The Italian Almanac
A Good Day for a Picnic
Many Italians fled Rome amid fears of a pending earthquake despite reassurances from seismologists and political leaders.
In 1915 the late Italian self-styled seismologist Raffaele Bendandi predicted that the "the big one" would strike Rome on May 11 2011. Panic developed recently as word spread across social media including Facebook, Twitter and through email and text messages.
"Rome is not at risk of any earthquake," said Enzo Boschi, president of the National Institute of Geophysics and Vulcanology."There have never been any strong earthquakes confirmed under the city".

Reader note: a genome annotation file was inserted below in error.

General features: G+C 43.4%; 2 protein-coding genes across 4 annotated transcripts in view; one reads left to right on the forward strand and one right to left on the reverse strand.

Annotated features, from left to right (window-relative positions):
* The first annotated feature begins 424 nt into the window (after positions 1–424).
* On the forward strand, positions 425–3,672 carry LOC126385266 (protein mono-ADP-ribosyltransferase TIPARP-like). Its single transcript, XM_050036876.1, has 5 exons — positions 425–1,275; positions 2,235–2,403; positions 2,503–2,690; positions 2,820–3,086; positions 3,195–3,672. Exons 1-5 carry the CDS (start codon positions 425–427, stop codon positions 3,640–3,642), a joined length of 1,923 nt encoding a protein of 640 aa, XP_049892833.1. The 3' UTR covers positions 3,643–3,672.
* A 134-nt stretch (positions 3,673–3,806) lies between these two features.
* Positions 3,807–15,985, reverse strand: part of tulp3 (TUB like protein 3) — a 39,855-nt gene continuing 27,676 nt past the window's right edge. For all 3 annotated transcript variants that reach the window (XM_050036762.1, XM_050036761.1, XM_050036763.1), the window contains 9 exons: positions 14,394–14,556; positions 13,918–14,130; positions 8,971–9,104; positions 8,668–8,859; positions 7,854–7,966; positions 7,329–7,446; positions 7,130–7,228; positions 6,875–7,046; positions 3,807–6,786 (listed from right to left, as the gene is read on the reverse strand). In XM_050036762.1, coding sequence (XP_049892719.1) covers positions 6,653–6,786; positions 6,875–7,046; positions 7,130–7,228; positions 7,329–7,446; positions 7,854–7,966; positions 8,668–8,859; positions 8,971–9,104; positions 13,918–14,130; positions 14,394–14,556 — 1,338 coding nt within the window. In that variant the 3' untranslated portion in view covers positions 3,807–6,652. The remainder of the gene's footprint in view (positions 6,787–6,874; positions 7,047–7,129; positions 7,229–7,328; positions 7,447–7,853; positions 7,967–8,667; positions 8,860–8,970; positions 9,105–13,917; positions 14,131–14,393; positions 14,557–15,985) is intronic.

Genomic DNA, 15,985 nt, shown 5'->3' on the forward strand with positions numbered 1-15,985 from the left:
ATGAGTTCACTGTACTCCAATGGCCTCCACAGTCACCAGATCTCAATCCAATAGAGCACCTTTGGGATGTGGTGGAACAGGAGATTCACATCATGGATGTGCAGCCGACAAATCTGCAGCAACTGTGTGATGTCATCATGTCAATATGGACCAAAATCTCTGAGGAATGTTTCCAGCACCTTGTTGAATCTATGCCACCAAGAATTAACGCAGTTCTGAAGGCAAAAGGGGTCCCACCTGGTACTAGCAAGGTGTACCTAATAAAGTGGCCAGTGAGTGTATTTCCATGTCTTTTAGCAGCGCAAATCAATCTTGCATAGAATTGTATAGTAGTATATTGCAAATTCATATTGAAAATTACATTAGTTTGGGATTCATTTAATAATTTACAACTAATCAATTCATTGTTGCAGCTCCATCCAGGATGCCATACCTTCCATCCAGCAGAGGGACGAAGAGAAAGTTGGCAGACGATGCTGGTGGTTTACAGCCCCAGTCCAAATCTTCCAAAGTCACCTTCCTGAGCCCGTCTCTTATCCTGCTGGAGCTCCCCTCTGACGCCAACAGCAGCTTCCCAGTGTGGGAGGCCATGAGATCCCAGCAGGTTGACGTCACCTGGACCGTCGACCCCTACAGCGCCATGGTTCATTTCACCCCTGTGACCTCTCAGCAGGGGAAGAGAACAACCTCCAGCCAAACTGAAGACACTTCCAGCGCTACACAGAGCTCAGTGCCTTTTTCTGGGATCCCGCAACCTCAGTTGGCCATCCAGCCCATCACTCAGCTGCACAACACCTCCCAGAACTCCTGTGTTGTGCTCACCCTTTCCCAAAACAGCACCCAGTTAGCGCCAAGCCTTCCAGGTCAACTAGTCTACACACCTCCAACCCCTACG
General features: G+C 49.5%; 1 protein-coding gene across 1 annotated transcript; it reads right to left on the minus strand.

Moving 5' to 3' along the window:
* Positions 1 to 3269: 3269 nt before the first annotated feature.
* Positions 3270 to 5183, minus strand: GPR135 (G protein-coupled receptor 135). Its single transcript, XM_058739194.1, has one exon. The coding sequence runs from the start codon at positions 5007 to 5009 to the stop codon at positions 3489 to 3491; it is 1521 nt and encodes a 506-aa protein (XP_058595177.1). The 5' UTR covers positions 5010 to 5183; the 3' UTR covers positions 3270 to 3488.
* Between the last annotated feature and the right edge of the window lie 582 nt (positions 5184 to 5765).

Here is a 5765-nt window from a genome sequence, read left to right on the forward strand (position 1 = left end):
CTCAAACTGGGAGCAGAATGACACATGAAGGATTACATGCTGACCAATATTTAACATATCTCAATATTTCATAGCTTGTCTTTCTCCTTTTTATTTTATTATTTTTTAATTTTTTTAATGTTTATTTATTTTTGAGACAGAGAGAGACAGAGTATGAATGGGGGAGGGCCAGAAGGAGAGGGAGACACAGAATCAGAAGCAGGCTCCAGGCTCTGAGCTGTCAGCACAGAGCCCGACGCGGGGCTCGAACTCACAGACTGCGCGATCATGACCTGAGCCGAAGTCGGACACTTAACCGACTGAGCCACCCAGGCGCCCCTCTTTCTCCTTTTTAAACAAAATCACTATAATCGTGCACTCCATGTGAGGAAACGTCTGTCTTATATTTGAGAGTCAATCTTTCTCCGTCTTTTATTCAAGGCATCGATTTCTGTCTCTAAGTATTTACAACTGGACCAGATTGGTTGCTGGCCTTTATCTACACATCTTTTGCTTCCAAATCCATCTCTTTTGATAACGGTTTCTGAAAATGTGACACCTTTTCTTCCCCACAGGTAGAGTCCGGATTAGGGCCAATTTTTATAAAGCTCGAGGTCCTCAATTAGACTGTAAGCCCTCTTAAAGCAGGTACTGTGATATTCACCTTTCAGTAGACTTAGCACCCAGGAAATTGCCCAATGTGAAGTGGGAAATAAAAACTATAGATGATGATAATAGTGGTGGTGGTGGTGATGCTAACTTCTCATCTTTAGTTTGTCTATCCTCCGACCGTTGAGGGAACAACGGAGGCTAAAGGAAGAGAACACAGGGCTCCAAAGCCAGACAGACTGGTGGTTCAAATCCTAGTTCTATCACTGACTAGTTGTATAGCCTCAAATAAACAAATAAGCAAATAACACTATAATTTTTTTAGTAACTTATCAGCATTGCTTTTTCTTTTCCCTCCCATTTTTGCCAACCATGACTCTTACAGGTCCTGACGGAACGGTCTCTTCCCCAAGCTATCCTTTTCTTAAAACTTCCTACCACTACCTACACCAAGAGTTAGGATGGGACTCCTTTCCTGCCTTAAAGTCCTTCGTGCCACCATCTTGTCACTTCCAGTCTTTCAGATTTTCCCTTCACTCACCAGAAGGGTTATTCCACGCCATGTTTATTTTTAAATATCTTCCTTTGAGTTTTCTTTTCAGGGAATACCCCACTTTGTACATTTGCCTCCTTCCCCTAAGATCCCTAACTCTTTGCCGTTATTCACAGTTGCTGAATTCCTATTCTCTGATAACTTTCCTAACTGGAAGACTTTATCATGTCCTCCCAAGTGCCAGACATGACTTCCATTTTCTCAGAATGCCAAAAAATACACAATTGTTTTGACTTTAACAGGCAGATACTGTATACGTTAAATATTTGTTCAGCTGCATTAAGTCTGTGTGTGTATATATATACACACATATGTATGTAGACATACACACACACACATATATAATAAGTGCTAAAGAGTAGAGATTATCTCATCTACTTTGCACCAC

Businesses reported one in five people had requested a day off work and some parents kept their children home from school and headed out of town for the day. Many shops in Rome's Chinatown district in and around Piazza Vittorio were closed late Tuesday and Wednesday as shopkeepers left notices saying they were shot due to "illness" or "stocktaking". One Chinese shopkeeper who remained open said: "What terremoto! Who believes this tale! They are saying that a lot of us and also Romans have run away".
Rome Mayor Gianni Alemanno dismissed the rumours saying that Romans would not be listen to speculation that had no foundation. But Enrico Mordacchini, a Rome restaurauteur, said he was shocked to find there was hardly any meat left at his local butcher. "The butcher told me he had hardly any meat left because his customers had been stocking up on meat and sausages for barbecues in the country," he said.
Italy's worst earthquake to date struck the Sicilan city of Messina in 1908. It measured 7.2 on the Richter scale and killed 70,000 people.